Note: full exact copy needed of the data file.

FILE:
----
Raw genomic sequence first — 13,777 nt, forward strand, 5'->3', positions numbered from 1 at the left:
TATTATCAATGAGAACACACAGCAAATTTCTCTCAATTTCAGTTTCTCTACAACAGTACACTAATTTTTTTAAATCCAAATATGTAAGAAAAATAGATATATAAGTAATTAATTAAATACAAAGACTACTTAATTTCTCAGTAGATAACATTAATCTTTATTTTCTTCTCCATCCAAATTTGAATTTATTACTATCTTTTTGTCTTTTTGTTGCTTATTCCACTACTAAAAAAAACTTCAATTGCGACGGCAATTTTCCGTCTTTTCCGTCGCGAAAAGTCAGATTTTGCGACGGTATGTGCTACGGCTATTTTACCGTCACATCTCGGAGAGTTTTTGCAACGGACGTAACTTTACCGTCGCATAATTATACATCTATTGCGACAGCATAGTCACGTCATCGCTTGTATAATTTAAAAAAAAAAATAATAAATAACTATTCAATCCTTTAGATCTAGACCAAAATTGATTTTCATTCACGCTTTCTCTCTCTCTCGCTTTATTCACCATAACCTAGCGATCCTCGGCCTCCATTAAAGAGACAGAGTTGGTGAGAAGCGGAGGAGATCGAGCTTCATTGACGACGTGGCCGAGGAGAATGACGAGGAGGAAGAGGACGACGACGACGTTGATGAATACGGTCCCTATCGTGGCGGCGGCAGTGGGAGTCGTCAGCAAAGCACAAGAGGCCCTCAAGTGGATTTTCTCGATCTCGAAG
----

Raw genomic sequence first — 13,777 nt, forward strand, 5'->3', positions numbered from 1 at the left:
TATTATCAATGAGAACACACAGCAAATTTCTCTCAATTTCAGTTTCTCTACAACAGTACACTAATTTTTTTAAATCCAAATATGTAAGAAAAATAGATATATAAGTAATTAATTAAATACAAAGACTACTTAATTTCTCAGTAGATAACATTAATCTTTATTTTCTTCTCCATCCAAATTTGAATTTATTACTATCTTTTTGTCTTTTTGTTGCTTATTCCACTACTAAAAAAAACTTCAATTGCGACGGCAATTTTCCGTCTTTTCCGTCGCGAAAAGTCAGATTTTGCGACGGTATGTGCTACGGCTATTTTACCGTCACATCTCGGAGAGTTTTTGCAACGGACGTAACTTTACCGTCGCATAATTATACATCTATTGCGACAGCATAGTCACGTCATCGCTTGTATAATTTAAAAAAAAAAATAATAAATAACTATTCAATCCTTTAGATCTAGACCAAAATTGATTTTCATTCACGCTTTCTCTCTCTCTCGCTTTATTCACCATAACCTAGCGATCCTCGGCCTCCATTAAAGAGACAGAGTTGGTGAGAAGCGGAGGAGATCGAGCTTCATTGACGACGTGGCCGAGGAGAATGACGAGGAGGAAGAGGACGACGACGACGTTGATGAATACGGTCCCTATCGTGGCGGCGGCAGTGGGAGTCGTCAGCAAAGCACAAGAGGCCCTCAAGTGGATTTTCTCGATCTCGAAG